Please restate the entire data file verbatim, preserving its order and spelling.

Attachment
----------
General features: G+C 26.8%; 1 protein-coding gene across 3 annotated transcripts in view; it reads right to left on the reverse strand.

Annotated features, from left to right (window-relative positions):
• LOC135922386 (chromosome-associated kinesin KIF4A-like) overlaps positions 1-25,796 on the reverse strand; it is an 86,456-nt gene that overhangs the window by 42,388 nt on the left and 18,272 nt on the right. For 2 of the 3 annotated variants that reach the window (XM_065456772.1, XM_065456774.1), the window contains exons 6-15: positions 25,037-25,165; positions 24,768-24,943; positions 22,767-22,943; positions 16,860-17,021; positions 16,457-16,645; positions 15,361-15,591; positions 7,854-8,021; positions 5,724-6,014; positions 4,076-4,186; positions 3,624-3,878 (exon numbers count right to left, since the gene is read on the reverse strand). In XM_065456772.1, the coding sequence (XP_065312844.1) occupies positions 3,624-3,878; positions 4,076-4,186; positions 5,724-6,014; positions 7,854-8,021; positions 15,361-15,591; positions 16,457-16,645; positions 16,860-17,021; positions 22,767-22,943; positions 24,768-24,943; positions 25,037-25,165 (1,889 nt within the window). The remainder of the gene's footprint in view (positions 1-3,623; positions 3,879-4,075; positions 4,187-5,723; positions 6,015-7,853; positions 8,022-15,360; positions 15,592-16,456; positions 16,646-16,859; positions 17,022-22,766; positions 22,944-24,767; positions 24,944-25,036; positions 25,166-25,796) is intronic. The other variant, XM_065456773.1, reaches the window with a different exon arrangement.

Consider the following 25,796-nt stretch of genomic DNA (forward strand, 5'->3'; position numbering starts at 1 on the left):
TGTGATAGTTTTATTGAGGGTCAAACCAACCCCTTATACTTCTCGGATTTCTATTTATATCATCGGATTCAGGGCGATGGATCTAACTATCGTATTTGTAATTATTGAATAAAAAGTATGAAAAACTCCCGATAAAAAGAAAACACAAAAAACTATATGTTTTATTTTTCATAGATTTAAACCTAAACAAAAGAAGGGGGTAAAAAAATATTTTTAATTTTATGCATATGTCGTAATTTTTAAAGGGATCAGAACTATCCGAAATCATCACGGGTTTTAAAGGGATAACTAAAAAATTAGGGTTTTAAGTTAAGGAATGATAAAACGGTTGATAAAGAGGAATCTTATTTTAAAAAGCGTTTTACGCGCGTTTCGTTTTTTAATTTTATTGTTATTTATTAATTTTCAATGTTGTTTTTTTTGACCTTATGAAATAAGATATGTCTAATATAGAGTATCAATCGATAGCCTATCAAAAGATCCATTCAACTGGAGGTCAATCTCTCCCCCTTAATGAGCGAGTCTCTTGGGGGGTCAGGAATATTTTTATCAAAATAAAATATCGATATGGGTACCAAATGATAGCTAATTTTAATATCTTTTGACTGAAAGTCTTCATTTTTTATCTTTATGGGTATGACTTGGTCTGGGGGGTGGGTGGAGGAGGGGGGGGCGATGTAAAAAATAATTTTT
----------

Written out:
General features: G+C 26.8%; 1 protein-coding gene across 3 annotated transcripts in view; it reads right to left on the reverse strand.

Annotated features, from left to right (window-relative positions):
• LOC135922386 (chromosome-associated kinesin KIF4A-like) overlaps positions 1-25,796 on the reverse strand; it is an 86,456-nt gene that overhangs the window by 42,388 nt on the left and 18,272 nt on the right. For 2 of the 3 annotated variants that reach the window (XM_065456772.1, XM_065456774.1), the window contains exons 6-15: positions 25,037-25,165; positions 24,768-24,943; positions 22,767-22,943; positions 16,860-17,021; positions 16,457-16,645; positions 15,361-15,591; positions 7,854-8,021; positions 5,724-6,014; positions 4,076-4,186; positions 3,624-3,878 (exon numbers count right to left, since the gene is read on the reverse strand). In XM_065456772.1, the coding sequence (XP_065312844.1) occupies positions 3,624-3,878; positions 4,076-4,186; positions 5,724-6,014; positions 7,854-8,021; positions 15,361-15,591; positions 16,457-16,645; positions 16,860-17,021; positions 22,767-22,943; positions 24,768-24,943; positions 25,037-25,165 (1,889 nt within the window). The remainder of the gene's footprint in view (positions 1-3,623; positions 3,879-4,075; positions 4,187-5,723; positions 6,015-7,853; positions 8,022-15,360; positions 15,592-16,456; positions 16,646-16,859; positions 17,022-22,766; positions 22,944-24,767; positions 24,944-25,036; positions 25,166-25,796) is intronic. The other variant, XM_065456773.1, reaches the window with a different exon arrangement.

Consider the following 25,796-nt stretch of genomic DNA (forward strand, 5'->3'; position numbering starts at 1 on the left):
TGTGATAGTTTTATTGAGGGTCAAACCAACCCCTTATACTTCTCGGATTTCTATTTATATCATCGGATTCAGGGCGATGGATCTAACTATCGTATTTGTAATTATTGAATAAAAAGTATGAAAAACTCCCGATAAAAAGAAAACACAAAAAACTATATGTTTTATTTTTCATAGATTTAAACCTAAACAAAAGAAGGGGGTAAAAAAATATTTTTAATTTTATGCATATGTCGTAATTTTTAAAGGGATCAGAACTATCCGAAATCATCACGGGTTTTAAAGGGATAACTAAAAAATTAGGGTTTTAAGTTAAGGAATGATAAAACGGTTGATAAAGAGGAATCTTATTTTAAAAAGCGTTTTACGCGCGTTTCGTTTTTTAATTTTATTGTTATTTATTAATTTTCAATGTTGTTTTTTTTGACCTTATGAAATAAGATATGTCTAATATAGAGTATCAATCGATAGCCTATCAAAAGATCCATTCAACTGGAGGTCAATCTCTCCCCCTTAATGAGCGAGTCTCTTGGGGGGTCAGGAATATTTTTATCAAAATAAAATATCGATATGGGTACCAAATGATAGCTAATTTTAATATCTTTTGACTGAAAGTCTTCATTTTTTATCTTTATGGGTATGACTTGGTCTGGGGGGTGGGTGGAGGAGGGGGGGGCGATGTAAAAAATAATTTTT